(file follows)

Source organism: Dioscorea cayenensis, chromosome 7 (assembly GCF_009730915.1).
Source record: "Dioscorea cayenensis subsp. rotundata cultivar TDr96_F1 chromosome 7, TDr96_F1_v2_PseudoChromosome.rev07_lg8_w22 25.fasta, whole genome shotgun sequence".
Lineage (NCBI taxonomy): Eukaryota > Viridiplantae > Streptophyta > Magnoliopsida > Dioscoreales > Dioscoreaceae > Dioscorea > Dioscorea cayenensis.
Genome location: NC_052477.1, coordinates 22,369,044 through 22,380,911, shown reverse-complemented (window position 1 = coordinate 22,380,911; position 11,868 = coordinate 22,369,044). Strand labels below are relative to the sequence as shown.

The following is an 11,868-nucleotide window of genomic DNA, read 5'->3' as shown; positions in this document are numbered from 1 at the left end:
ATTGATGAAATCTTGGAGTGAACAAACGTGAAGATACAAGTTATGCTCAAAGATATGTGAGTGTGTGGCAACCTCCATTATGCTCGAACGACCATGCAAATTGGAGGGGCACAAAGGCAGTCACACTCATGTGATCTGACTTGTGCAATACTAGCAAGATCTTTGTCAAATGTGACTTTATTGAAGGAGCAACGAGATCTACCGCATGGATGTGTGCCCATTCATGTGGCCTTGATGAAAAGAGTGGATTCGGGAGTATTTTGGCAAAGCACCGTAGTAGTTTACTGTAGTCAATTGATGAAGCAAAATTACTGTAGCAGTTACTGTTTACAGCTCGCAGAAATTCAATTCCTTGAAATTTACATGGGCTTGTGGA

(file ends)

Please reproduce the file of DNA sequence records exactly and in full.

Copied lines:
Source organism: Dioscorea cayenensis, chromosome 7 (assembly GCF_009730915.1).
Source record: "Dioscorea cayenensis subsp. rotundata cultivar TDr96_F1 chromosome 7, TDr96_F1_v2_PseudoChromosome.rev07_lg8_w22 25.fasta, whole genome shotgun sequence".
Lineage (NCBI taxonomy): Eukaryota > Viridiplantae > Streptophyta > Magnoliopsida > Dioscoreales > Dioscoreaceae > Dioscorea > Dioscorea cayenensis.
Genome location: NC_052477.1, coordinates 22,369,044 through 22,380,911, shown reverse-complemented (window position 1 = coordinate 22,380,911; position 11,868 = coordinate 22,369,044). Strand labels below are relative to the sequence as shown.

The following is an 11,868-nucleotide window of genomic DNA, read 5'->3' as shown; positions in this document are numbered from 1 at the left end:
ATTGATGAAATCTTGGAGTGAACAAACGTGAAGATACAAGTTATGCTCAAAGATATGTGAGTGTGTGGCAACCTCCATTATGCTCGAACGACCATGCAAATTGGAGGGGCACAAAGGCAGTCACACTCATGTGATCTGACTTGTGCAATACTAGCAAGATCTTTGTCAAATGTGACTTTATTGAAGGAGCAACGAGATCTACCGCATGGATGTGTGCCCATTCATGTGGCCTTGATGAAAAGAGTGGATTCGGGAGTATTTTGGCAAAGCACCGTAGTAGTTTACTGTAGTCAATTGATGAAGCAAAATTACTGTAGCAGTTACTGTTTACAGCTCGCAGAAATTCAATTCCTTGAAATTTACATGGGCTTGTGGA